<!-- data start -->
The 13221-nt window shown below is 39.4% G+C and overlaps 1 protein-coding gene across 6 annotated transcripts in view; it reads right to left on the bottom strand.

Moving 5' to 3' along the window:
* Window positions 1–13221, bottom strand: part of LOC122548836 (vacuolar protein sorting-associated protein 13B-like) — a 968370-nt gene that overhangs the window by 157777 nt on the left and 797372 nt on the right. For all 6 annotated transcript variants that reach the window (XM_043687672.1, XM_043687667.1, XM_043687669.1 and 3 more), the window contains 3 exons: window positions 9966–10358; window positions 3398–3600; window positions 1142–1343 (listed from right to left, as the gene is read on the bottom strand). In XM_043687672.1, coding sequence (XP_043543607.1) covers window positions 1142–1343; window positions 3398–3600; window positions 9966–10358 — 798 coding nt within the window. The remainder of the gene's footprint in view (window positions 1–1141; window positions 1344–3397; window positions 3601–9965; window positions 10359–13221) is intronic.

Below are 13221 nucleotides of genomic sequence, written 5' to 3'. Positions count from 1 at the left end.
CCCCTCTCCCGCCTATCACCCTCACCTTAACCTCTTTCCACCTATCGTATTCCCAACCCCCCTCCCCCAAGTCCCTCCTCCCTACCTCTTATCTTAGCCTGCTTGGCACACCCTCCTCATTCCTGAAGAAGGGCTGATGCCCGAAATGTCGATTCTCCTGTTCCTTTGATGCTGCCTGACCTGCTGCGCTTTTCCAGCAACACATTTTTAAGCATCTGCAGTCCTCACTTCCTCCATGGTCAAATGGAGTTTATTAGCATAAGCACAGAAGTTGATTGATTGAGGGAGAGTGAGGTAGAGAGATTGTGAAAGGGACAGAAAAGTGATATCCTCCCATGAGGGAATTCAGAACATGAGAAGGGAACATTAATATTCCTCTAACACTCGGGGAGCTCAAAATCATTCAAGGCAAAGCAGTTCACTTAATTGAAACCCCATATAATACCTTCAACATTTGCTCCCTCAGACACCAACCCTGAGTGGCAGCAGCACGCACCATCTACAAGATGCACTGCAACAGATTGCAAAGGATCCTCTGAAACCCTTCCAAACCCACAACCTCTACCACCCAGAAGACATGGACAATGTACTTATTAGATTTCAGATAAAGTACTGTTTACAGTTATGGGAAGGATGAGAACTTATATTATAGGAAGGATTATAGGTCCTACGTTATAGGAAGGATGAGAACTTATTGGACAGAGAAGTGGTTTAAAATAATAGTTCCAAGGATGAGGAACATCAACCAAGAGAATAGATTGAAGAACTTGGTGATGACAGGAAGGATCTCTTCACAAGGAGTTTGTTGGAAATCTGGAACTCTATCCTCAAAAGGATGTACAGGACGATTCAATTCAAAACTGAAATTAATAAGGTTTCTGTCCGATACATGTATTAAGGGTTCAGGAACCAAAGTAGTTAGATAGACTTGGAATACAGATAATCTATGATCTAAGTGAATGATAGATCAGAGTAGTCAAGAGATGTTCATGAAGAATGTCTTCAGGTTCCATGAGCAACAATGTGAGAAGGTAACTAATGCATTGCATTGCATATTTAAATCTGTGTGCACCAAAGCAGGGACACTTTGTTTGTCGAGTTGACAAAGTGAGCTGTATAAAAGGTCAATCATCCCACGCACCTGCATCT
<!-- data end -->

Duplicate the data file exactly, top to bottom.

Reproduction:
The 13221-nt window shown below is 39.4% G+C and overlaps 1 protein-coding gene across 6 annotated transcripts in view; it reads right to left on the bottom strand.

Moving 5' to 3' along the window:
* Window positions 1–13221, bottom strand: part of LOC122548836 (vacuolar protein sorting-associated protein 13B-like) — a 968370-nt gene that overhangs the window by 157777 nt on the left and 797372 nt on the right. For all 6 annotated transcript variants that reach the window (XM_043687672.1, XM_043687667.1, XM_043687669.1 and 3 more), the window contains 3 exons: window positions 9966–10358; window positions 3398–3600; window positions 1142–1343 (listed from right to left, as the gene is read on the bottom strand). In XM_043687672.1, coding sequence (XP_043543607.1) covers window positions 1142–1343; window positions 3398–3600; window positions 9966–10358 — 798 coding nt within the window. The remainder of the gene's footprint in view (window positions 1–1141; window positions 1344–3397; window positions 3601–9965; window positions 10359–13221) is intronic.

Below are 13221 nucleotides of genomic sequence, written 5' to 3'. Positions count from 1 at the left end.
CCCCTCTCCCGCCTATCACCCTCACCTTAACCTCTTTCCACCTATCGTATTCCCAACCCCCCTCCCCCAAGTCCCTCCTCCCTACCTCTTATCTTAGCCTGCTTGGCACACCCTCCTCATTCCTGAAGAAGGGCTGATGCCCGAAATGTCGATTCTCCTGTTCCTTTGATGCTGCCTGACCTGCTGCGCTTTTCCAGCAACACATTTTTAAGCATCTGCAGTCCTCACTTCCTCCATGGTCAAATGGAGTTTATTAGCATAAGCACAGAAGTTGATTGATTGAGGGAGAGTGAGGTAGAGAGATTGTGAAAGGGACAGAAAAGTGATATCCTCCCATGAGGGAATTCAGAACATGAGAAGGGAACATTAATATTCCTCTAACACTCGGGGAGCTCAAAATCATTCAAGGCAAAGCAGTTCACTTAATTGAAACCCCATATAATACCTTCAACATTTGCTCCCTCAGACACCAACCCTGAGTGGCAGCAGCACGCACCATCTACAAGATGCACTGCAACAGATTGCAAAGGATCCTCTGAAACCCTTCCAAACCCACAACCTCTACCACCCAGAAGACATGGACAATGTACTTATTAGATTTCAGATAAAGTACTGTTTACAGTTATGGGAAGGATGAGAACTTATATTATAGGAAGGATTATAGGTCCTACGTTATAGGAAGGATGAGAACTTATTGGACAGAGAAGTGGTTTAAAATAATAGTTCCAAGGATGAGGAACATCAACCAAGAGAATAGATTGAAGAACTTGGTGATGACAGGAAGGATCTCTTCACAAGGAGTTTGTTGGAAATCTGGAACTCTATCCTCAAAAGGATGTACAGGACGATTCAATTCAAAACTGAAATTAATAAGGTTTCTGTCCGATACATGTATTAAGGGTTCAGGAACCAAAGTAGTTAGATAGACTTGGAATACAGATAATCTATGATCTAAGTGAATGATAGATCAGAGTAGTCAAGAGATGTTCATGAAGAATGTCTTCAGGTTCCATGAGCAACAATGTGAGAAGGTAACTAATGCATTGCATTGCATATTTAAATCTGTGTGCACCAAAGCAGGGACACTTTGTTTGTCGAGTTGACAAAGTGAGCTGTATAAAAGGTCAATCATCCCACGCACCTGCATCT